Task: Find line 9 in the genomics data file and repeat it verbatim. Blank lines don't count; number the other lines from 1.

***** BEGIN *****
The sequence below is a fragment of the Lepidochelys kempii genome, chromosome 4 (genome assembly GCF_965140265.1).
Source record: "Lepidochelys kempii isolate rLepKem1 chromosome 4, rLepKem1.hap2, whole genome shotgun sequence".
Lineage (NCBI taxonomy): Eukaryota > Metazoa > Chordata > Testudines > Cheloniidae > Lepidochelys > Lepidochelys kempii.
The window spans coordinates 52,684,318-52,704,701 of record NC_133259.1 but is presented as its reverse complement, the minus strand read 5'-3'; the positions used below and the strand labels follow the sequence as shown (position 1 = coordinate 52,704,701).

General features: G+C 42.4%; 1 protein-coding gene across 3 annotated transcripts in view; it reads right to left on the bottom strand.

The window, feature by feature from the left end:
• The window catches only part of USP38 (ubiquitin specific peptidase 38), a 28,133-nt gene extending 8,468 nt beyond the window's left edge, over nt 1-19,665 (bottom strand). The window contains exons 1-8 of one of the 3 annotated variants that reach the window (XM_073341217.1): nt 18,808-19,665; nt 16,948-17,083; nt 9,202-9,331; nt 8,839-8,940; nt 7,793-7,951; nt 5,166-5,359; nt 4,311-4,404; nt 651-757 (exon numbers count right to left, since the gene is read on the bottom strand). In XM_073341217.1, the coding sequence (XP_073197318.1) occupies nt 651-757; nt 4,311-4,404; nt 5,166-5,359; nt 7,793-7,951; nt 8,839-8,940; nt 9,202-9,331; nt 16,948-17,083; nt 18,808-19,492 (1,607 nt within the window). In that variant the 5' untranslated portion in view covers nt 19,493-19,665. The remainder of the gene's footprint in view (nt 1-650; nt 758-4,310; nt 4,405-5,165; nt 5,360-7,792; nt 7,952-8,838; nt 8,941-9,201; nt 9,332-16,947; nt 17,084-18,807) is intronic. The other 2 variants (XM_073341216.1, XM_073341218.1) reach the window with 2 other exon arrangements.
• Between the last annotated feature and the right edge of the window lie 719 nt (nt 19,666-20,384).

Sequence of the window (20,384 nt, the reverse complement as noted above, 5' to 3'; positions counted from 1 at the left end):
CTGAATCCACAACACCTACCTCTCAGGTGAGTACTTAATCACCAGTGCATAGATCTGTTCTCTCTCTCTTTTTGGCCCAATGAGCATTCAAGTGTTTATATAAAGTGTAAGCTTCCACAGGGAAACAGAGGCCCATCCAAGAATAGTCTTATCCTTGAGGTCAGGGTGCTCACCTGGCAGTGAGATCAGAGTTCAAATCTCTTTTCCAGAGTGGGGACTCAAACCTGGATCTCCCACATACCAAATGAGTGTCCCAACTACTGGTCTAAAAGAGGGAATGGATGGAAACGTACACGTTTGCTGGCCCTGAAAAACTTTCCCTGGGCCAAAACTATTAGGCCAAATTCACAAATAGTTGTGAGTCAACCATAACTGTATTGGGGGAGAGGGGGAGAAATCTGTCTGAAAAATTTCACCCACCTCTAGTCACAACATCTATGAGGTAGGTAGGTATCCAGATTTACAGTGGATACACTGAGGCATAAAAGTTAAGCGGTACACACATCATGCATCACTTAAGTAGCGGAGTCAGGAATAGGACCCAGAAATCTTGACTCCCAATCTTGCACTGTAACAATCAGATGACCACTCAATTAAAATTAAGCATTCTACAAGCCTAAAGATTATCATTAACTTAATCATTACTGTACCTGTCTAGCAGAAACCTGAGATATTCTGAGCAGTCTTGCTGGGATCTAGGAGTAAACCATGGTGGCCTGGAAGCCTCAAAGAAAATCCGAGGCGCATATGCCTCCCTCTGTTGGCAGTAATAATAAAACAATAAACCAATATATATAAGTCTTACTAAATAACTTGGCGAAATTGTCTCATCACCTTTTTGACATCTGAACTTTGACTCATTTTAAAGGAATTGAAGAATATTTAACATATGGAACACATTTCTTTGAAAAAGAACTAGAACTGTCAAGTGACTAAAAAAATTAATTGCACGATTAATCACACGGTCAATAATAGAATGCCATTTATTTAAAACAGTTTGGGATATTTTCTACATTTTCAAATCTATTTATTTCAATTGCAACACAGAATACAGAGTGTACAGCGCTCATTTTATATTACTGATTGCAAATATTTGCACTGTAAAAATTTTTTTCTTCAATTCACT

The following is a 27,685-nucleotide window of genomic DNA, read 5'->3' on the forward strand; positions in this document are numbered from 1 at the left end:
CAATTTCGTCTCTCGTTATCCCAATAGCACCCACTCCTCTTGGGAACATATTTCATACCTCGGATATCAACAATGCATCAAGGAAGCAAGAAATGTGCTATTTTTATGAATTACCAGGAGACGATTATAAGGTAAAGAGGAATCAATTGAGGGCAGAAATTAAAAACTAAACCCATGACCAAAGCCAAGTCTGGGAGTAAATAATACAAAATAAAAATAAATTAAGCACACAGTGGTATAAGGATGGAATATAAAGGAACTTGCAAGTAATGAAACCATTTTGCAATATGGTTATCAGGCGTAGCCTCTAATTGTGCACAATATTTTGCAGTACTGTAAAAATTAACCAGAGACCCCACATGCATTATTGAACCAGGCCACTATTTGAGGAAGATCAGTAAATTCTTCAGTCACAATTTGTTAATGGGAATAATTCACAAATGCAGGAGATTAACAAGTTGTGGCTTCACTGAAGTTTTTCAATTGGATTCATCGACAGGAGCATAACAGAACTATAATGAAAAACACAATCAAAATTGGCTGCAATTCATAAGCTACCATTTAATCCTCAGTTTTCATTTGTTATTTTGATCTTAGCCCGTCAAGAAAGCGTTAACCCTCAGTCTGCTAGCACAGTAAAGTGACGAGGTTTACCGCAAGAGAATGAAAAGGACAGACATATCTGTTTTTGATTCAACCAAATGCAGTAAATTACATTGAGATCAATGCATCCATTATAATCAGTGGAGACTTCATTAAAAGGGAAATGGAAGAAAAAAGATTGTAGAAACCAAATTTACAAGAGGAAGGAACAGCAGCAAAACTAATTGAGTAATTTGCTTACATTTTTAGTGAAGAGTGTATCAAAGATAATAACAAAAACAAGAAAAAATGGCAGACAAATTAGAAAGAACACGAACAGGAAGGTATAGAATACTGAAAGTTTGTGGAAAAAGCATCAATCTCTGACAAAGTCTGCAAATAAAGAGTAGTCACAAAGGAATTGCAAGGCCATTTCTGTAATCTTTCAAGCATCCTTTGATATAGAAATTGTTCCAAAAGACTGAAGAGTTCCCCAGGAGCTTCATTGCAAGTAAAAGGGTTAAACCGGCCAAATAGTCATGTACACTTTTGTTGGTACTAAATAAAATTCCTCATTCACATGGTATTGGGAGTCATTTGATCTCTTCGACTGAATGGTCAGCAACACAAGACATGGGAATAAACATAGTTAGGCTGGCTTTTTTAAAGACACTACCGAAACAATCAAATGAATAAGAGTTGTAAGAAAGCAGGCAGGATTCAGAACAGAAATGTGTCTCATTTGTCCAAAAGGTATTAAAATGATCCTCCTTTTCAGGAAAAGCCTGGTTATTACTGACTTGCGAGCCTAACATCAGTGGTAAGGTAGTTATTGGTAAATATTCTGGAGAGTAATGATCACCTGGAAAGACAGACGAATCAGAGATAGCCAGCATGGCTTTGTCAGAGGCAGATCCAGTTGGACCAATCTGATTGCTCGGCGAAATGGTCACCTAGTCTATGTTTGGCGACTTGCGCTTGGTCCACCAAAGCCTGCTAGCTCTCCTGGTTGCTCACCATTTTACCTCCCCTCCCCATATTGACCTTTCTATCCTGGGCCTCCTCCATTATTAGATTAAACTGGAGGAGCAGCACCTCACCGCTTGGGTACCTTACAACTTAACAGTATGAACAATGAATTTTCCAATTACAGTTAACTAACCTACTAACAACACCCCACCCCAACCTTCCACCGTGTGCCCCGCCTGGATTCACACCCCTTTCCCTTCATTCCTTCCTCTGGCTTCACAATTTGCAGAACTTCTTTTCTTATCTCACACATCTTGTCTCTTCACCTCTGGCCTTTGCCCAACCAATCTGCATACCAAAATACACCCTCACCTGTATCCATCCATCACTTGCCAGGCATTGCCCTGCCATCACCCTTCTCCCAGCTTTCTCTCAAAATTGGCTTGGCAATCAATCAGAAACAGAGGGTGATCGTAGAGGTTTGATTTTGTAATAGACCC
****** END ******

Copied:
Sequence of the window (20,384 nt, the reverse complement as noted above, 5' to 3'; positions counted from 1 at the left end):